Posted in Personal life

A Bellyful of February

Being a glass-half-full type, I always welcome the winter solstice as the overture to spring, my favourite season.

But January and February always disappoint, with February’s only redeeming feature its brevity.

Despite the longer daylight hours, the skies are often so overcast that it never seems to get properly light all day. What light there is feels wintry, and the spring equinox, when day and night reach equal length, seems a long way off.

I take comfort in discovering that in Celtic tradition, spring officially starts at the beginning of February, with the festival of Imbolc halfway between the winter solstice and the spring equinox.

Imbolc translates as “in the belly”, alluding to the stomachs of pregnant ewes and the promise of the imminent renewal of life.

photo of the cross of St Brigid
Culnacreann, CC BY 3.0 <https://creativecommons.org/licenses/by/3.0&gt;, via Wikimedia Commons

1st February is also the Feast of St Brigid, Irish patron saint of fire, poetry and healing. Brigid was originally a Celtic goddess with such a strong following that the first Christians in Ireland canonised her to keep the locals on side. Brigid’s traditional symbol, a cross woven from green rushes, was often nailed over the doors of homes to ward off evil spirits. It had nothing to do with the cross of Jesus, but its existence may have made it easier for the Christians to adopt Brigid as their own.

The ancient Romans celebrated a different feast in the middle of the month. Februa, a day of atonement and purification, was so important that they named the whole month after it. In the Roman calendar, February was the twelfth month, so Februa will have prompted a spiritual and physical declutter to help Romans start the new year in good shape.

Wondering why we adopted February for our own calendar, when it’s named after a Roman festival I’d never heard of, I discover other contenders. The Old English called it Sol-monath, meaning “mud month”, appropriate for the season’s weather. In medieval times, it was known as Kale-monath, or “cabbage month”. Perhaps as winter stores ran low, cabbage formed the bulk of peasants’ diet.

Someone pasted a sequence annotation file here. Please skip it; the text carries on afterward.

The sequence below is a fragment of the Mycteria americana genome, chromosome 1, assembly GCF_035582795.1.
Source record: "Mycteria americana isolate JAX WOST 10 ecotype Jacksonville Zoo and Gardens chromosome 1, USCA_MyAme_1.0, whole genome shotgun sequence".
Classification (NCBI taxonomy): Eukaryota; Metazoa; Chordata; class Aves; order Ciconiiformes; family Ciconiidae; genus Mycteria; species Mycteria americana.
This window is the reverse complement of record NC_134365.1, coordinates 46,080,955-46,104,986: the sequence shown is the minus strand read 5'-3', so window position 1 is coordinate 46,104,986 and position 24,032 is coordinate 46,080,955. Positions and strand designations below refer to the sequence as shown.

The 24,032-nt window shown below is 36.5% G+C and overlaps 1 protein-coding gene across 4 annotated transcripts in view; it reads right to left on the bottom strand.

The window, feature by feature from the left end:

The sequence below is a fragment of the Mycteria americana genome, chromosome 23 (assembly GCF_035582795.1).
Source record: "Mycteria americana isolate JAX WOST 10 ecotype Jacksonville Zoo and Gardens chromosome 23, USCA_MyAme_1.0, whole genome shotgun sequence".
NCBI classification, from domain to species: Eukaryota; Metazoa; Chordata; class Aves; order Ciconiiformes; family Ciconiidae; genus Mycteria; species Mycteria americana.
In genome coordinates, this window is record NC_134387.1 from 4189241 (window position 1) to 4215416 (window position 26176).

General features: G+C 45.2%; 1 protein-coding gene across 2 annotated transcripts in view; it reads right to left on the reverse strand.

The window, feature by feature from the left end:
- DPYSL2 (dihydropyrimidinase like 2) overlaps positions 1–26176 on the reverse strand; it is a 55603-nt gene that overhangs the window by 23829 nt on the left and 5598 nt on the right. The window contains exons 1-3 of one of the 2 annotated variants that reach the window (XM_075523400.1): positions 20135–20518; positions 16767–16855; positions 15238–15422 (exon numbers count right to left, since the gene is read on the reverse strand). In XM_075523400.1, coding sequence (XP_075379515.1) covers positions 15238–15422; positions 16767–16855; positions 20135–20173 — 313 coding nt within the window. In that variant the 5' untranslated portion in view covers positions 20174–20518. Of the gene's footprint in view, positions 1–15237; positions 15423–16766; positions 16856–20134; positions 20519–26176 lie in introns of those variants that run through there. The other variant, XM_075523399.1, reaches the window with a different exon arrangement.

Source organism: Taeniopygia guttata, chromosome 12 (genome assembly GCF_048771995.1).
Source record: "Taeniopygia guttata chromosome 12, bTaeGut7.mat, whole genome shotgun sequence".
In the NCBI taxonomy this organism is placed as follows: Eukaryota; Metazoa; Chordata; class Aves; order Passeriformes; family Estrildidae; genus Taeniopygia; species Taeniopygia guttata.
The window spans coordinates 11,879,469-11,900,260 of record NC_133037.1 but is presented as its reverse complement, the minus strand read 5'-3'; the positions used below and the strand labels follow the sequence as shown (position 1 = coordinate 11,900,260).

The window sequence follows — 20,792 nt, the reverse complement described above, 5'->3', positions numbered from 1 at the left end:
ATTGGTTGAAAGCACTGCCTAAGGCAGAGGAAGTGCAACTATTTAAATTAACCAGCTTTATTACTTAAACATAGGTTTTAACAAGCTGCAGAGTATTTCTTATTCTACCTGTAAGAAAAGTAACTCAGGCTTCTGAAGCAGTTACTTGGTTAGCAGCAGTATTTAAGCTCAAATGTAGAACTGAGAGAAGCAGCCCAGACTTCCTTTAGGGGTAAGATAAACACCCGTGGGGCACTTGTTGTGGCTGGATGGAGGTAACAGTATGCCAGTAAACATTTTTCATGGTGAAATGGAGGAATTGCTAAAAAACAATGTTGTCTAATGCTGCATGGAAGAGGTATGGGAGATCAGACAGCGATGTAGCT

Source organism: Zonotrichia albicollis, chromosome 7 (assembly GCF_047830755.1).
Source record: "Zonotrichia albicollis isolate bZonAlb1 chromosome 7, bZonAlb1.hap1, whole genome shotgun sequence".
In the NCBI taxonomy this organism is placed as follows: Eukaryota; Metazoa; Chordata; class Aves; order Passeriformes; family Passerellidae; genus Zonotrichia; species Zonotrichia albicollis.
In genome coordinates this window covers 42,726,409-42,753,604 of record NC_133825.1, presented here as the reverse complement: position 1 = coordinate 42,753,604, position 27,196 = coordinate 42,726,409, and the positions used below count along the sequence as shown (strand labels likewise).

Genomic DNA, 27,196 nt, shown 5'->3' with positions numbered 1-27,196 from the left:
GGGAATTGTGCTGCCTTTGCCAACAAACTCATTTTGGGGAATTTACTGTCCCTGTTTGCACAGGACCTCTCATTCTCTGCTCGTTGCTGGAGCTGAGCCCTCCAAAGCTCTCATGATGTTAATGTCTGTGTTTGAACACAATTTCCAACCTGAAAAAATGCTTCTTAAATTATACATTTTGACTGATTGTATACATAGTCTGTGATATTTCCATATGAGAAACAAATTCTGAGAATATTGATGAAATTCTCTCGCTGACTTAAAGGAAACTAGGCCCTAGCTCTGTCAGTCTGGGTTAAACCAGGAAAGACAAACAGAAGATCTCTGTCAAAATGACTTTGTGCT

painting of the Venerable Bede
“The Venerable Bede Translates John” by James Doyle Penrose (1862-1932) (Public domain, via Wikipedia)

I prefer the Venerable Bede’s idea. In his treatise De temporum ratione (The Reckoning of Time), the Anglo-Saxon theologian suggests that “Sol” is another word for a particular type of cake. Does this mean that this month we’re meant to cheer ourselves up by eating cake? Finally, a reason to love February! There, I told you I was an optimist.

This post was first published in the February 2022 issue of the Hawkesbury Parish News. 


A GOOD READ IN THE RUN-UP TO VALENTINE’S DAY

cover of Murder by the Book
The fourth Sophie Sayers Village Mystery introduces Hector’s identical twin brother Horace, as mischievous as Hector is sensible.

If you fancy a light-hearted comedy mystery to lift your spirts during the dark days of February, try Murder by the Book, my Sophie Sayers Village Mystery set in the run-up to Valentine’s Day.

Despite opening with someone falling to their death down the well behind the village pub, there is romance in the air for eccentric village shopkeeper Carol and her secret admirer, and also for Sophie and Hector, despite the playful intervention of Hector’s twin brother, just back from Australia. Available to order online in paperback and ebook here, or ask your local bookshop to order it in for you, quoting ISBN 978 1 911 223 269.

Author:

English author of warm, witty novels including the popular Sophie Sayers Village Mysteries and the Staffroom at St Bride's School series, both set in the Cotswolds. Founder and director of the Hawkesbury Upton Literature Festival. UK Ambassador for the Alliance of Independent Authors and for the children's reading charity, Read for Good. Public speaker for the Type 1 Diabetes charity JDRF.

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